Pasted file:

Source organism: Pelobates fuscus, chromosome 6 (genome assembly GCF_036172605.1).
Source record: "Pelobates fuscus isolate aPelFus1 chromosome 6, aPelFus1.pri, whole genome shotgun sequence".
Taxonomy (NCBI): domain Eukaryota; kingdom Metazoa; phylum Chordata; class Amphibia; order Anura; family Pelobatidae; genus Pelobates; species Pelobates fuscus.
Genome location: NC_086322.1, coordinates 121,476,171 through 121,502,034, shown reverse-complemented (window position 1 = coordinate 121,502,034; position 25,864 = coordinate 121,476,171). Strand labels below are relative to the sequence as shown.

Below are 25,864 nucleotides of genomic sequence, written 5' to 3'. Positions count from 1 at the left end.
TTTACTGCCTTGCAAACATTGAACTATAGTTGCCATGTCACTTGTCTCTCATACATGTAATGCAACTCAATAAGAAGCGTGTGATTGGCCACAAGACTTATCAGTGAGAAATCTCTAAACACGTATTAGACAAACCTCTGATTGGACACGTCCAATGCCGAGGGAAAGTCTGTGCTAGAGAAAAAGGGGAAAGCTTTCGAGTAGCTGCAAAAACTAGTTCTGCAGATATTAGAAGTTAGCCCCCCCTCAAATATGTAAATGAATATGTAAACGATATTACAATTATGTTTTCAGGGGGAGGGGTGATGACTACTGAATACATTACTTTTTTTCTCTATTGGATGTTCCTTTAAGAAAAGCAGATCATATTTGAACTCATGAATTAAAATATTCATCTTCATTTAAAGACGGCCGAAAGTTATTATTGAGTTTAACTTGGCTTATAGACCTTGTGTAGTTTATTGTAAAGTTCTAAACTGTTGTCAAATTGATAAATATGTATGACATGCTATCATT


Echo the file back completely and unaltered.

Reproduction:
Source organism: Pelobates fuscus, chromosome 6 (genome assembly GCF_036172605.1).
Source record: "Pelobates fuscus isolate aPelFus1 chromosome 6, aPelFus1.pri, whole genome shotgun sequence".
Taxonomy (NCBI): domain Eukaryota; kingdom Metazoa; phylum Chordata; class Amphibia; order Anura; family Pelobatidae; genus Pelobates; species Pelobates fuscus.
Genome location: NC_086322.1, coordinates 121,476,171 through 121,502,034, shown reverse-complemented (window position 1 = coordinate 121,502,034; position 25,864 = coordinate 121,476,171). Strand labels below are relative to the sequence as shown.

Below are 25,864 nucleotides of genomic sequence, written 5' to 3'. Positions count from 1 at the left end.
TTTACTGCCTTGCAAACATTGAACTATAGTTGCCATGTCACTTGTCTCTCATACATGTAATGCAACTCAATAAGAAGCGTGTGATTGGCCACAAGACTTATCAGTGAGAAATCTCTAAACACGTATTAGACAAACCTCTGATTGGACACGTCCAATGCCGAGGGAAAGTCTGTGCTAGAGAAAAAGGGGAAAGCTTTCGAGTAGCTGCAAAAACTAGTTCTGCAGATATTAGAAGTTAGCCCCCCCTCAAATATGTAAATGAATATGTAAACGATATTACAATTATGTTTTCAGGGGGAGGGGTGATGACTACTGAATACATTACTTTTTTTCTCTATTGGATGTTCCTTTAAGAAAAGCAGATCATATTTGAACTCATGAATTAAAATATTCATCTTCATTTAAAGACGGCCGAAAGTTATTATTGAGTTTAACTTGGCTTATAGACCTTGTGTAGTTTATTGTAAAGTTCTAAACTGTTGTCAAATTGATAAATATGTATGACATGCTATCATT